PUBLISHED: October 27, 2011
Hospital cuts 3,500 patients from roll
Tom Fahey | Union Leader | Link to article
Hospital cuts 3,500 patients from rolls
CONCORD — The Lakes Region's largest health care company, LRGHealthcare in Laconia, plans to eliminate regular care for its 3,500 Medicaid patients next month.
LRGHealthcare cited the strain that new state budget cuts have placed on its finances as the reason for the decision. LRGHealthcare has a dozen medical practices throughout the region, including offices in Andover, Franklin, Laconia, Meredith, Tilton and Moultonborough.
Gov. John Lynch said the move is “irresponsible and unnecessary,” and out of keeping with the actions of a nonprofit.
Cutbacks will start no later than mid-November, LRGH said. They will not affect patients in the N.H. Healthy Kids program or those receiving pre-natal care at Caring for Women.
LRGHealthcare said in a published notice that its board voted to make the change, “in response to unprecedented financial challenges faced by the organization and other hospitals and health care institutions across the state.”
It said LRGHealthcare will continue to provide emergency services to Medicaid patients at Laconia Regional General Hospital and Franklin Regional Hospital. It plans to help patients move their records when they find new doctors and clinics for routine care.
LRGHealthcare is the third hospital group in a week to cut back on care for the poor. Hospitals in Dover and Rochester announced changes last week.
Lynch said LRGHealthcare did not notify state Medicaid officials before it sent letters to the patients who are affected.
He noted that the state budget did not cut rates for physician services.
A group of 10 hospital groups, including LRGHealthcare, have filed a federal lawsuit challenging the rates at which the state reimburses them for Medicaid care.
Lynch said, “It seems LRGHealthcare is punishing patients to advance its political and legal case. It is completely irresponsible for LRGH to deny access to health care to those citizens who can least afford it — and it is contrary to its mission as a nonprofit.”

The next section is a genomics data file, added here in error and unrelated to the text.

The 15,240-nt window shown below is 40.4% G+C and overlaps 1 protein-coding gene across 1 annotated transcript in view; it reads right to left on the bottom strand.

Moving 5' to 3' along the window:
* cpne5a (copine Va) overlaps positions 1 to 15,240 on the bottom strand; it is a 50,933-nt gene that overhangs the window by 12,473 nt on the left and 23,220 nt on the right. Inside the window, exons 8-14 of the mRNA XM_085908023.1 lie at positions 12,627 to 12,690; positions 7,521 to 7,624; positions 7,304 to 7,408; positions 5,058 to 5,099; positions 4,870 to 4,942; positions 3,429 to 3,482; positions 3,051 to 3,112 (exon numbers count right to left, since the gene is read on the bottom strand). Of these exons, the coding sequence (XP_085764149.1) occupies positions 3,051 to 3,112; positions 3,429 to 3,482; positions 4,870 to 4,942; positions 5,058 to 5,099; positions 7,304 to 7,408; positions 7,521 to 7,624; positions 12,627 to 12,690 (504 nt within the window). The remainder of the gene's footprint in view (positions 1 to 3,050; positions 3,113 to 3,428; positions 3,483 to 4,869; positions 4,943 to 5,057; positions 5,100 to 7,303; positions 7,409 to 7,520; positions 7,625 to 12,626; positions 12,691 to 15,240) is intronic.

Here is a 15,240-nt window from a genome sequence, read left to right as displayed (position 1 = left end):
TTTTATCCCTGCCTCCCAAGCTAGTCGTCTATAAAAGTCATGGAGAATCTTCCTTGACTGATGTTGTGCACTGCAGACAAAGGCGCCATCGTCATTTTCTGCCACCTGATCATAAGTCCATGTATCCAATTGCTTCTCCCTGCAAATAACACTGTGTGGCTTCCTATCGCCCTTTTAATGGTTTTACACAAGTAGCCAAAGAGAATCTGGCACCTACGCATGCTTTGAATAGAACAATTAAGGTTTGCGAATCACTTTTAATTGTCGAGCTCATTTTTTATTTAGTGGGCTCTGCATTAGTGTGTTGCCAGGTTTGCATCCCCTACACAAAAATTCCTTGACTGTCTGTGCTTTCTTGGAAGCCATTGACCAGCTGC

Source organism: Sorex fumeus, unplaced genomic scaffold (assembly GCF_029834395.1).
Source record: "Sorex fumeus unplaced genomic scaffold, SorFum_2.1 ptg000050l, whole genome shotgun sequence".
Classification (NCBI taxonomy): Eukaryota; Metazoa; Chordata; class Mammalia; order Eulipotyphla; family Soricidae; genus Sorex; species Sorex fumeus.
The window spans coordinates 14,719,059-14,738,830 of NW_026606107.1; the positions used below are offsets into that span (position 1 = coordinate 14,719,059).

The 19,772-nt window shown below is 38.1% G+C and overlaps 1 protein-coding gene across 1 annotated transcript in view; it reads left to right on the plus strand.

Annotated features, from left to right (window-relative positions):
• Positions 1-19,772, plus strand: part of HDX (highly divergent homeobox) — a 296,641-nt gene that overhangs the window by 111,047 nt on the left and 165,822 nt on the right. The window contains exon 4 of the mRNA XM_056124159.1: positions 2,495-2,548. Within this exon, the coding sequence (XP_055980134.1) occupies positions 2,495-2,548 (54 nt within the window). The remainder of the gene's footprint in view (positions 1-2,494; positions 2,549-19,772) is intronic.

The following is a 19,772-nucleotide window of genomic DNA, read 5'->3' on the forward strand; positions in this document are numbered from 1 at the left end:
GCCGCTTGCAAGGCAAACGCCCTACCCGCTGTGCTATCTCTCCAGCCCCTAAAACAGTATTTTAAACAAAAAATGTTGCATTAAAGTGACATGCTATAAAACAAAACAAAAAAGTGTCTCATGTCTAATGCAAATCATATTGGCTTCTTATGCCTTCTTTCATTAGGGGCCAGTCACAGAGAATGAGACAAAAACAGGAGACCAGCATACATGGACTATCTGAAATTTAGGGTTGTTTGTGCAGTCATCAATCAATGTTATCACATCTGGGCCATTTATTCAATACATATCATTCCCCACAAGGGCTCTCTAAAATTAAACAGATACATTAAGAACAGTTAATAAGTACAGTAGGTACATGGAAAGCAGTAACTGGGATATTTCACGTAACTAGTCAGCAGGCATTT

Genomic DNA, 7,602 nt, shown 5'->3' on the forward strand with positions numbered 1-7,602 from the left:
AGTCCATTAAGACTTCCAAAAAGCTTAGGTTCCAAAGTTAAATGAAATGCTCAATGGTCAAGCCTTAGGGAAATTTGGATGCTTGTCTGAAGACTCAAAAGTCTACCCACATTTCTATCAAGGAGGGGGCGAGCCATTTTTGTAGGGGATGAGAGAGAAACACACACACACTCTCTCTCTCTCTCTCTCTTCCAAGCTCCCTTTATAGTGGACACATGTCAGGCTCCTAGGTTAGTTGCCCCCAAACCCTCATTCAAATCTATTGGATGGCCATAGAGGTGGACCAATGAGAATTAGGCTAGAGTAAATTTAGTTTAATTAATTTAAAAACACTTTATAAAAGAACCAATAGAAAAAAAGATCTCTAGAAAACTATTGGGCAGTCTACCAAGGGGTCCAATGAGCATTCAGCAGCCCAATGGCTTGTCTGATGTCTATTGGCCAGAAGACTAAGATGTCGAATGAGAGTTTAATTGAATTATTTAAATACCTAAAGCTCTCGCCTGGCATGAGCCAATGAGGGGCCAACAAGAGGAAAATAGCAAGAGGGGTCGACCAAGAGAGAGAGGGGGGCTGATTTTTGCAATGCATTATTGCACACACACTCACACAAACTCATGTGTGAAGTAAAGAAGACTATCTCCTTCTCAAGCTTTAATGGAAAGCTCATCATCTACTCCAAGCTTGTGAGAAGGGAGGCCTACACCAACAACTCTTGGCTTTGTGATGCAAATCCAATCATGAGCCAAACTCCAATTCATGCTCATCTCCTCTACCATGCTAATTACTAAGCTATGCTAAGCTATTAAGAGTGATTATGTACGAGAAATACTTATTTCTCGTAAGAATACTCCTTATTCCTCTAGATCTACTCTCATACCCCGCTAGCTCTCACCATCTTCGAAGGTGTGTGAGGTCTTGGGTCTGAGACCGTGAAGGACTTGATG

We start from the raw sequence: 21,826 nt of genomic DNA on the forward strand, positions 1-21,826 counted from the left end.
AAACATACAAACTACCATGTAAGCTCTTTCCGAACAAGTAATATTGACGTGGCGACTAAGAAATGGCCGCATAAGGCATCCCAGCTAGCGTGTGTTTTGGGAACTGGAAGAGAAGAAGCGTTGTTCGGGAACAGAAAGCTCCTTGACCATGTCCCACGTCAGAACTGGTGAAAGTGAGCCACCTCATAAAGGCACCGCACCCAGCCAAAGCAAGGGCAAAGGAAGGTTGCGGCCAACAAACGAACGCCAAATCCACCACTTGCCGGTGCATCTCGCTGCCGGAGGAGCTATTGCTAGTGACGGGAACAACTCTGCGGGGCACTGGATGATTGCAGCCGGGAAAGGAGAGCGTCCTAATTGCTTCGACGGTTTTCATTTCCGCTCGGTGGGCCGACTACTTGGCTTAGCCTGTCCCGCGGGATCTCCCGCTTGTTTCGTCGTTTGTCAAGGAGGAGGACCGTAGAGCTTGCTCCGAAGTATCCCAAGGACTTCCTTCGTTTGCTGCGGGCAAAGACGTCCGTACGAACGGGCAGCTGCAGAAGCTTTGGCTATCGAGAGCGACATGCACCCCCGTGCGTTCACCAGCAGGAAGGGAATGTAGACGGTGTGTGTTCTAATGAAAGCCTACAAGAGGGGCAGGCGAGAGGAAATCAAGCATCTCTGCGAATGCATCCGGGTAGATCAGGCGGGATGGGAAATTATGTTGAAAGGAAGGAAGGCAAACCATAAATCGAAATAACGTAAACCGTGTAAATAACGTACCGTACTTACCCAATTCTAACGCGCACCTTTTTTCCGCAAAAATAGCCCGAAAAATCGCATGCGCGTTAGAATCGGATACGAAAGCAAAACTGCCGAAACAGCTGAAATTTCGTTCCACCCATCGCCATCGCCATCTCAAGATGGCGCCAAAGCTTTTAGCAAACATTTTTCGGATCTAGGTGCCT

He said the Attorney General's Office should investigate whether LRGHealthcare and its affiliated medical practices still warrant nonprofit status.
Chief Financial Officer Henry Lipman said Wednesday that the organization has struggled with profitability for years, continually looking for ways to cut costs. It faces a $4 million shortfall this year, he said.
When the Legislature passed a budget that put more Medicaid tax burden on hospitals, “that was the straw that broke the camel's back,” Lipman said. The budget changes that cut reimbursement for uncompensated care will cost LRGHealthcare $9 million annually, he said.
The tax hike on hospitals came after years of cuts the state made in Medicaid payments to hospitals. The cuts in reimbursement rates lowered payments to LRGH by $4 million a year, Lipman said. Despite cuts in operating costs of $14 million, the hospital needs to cover a continuing operating loss.
It is not alone in reducing care to its poor and low-income patients. Last week, Wentworth-Douglass Hospital in Dover and Frisbie Memorial Hospital in Rochester announced they would cut back on charity care. The hospitals have delivered free care to patients earning up to 300 percent of the federal poverty level. That is being reduced to as low as 200 percent.
Legislative leaders have defended the budget they passed in June as honest and responsible.
House policy advisor Gregory Moore said Wednesday that the state's move toward managed care in its Medicaid program will help providers. Once managed-care companies are selected, they will negotiate contracts with hospitals, clinics and doctors, beginning July 1.
Until then Moore said, the state Department of Health and Human Services will help patients find new health care providers.
Clinics now closed to Medicaid patients are Andover Family Practice; Belknap Family Health in Belmont and Meredith; Caring for Women in Laconia, Franklin and Moultonborough; Franklin Internal Medicine; Hillside Family Medicine in Gilford; Laconia Clinic in Laconia, Tilton and Franklin; Lakes Region Family Practice in Laconia; Moultonborough Family Health; and New Hampton Family Practice.
LRGHealthcare plans to open a new facility next month, but Lipman said the project is not related to the decision about Medicaid care. He said the upgrade is to bring the facility up to modern standards, and is not a driving force on the LRGHealthcare's finances.
“Our entire debt service, the entire mortgage for LRGHealthcare is 5 percent of net patient revenues. The reason we're here is that we've been challenged with operating on very thin to negative margins for a number of years,” Lipman said.